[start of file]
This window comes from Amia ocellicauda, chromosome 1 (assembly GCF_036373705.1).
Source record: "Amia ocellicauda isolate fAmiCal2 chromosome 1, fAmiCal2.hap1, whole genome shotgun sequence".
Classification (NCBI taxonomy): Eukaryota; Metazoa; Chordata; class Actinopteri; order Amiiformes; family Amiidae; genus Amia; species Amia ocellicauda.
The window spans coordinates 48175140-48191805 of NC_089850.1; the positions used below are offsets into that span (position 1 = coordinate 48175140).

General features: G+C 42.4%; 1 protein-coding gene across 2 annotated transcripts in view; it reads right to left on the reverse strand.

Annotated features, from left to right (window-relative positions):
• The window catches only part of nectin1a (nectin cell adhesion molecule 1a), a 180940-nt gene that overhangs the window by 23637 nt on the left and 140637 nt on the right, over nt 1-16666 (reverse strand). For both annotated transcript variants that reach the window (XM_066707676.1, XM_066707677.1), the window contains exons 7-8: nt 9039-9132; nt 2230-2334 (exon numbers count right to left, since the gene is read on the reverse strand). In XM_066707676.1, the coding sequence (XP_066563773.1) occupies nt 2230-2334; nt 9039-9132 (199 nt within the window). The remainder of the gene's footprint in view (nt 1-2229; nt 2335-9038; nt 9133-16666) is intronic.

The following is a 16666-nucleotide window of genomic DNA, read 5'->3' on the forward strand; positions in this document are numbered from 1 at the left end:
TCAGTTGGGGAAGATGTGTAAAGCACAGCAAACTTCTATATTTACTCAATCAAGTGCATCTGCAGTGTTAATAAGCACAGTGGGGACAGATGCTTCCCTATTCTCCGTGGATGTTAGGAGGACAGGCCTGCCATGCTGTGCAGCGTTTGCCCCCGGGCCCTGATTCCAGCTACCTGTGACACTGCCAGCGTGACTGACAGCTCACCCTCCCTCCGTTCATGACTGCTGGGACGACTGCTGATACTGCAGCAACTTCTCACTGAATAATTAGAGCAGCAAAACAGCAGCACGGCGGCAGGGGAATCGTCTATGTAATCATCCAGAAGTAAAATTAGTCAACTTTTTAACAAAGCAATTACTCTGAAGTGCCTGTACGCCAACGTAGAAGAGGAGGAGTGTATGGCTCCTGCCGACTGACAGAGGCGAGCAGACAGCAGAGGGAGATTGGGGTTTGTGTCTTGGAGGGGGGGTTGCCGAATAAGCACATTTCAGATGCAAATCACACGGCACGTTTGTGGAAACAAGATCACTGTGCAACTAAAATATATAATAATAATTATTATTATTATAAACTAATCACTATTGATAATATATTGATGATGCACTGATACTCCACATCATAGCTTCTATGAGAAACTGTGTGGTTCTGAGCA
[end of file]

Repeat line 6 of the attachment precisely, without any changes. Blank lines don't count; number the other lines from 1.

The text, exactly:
Annotated features, from left to right (window-relative positions):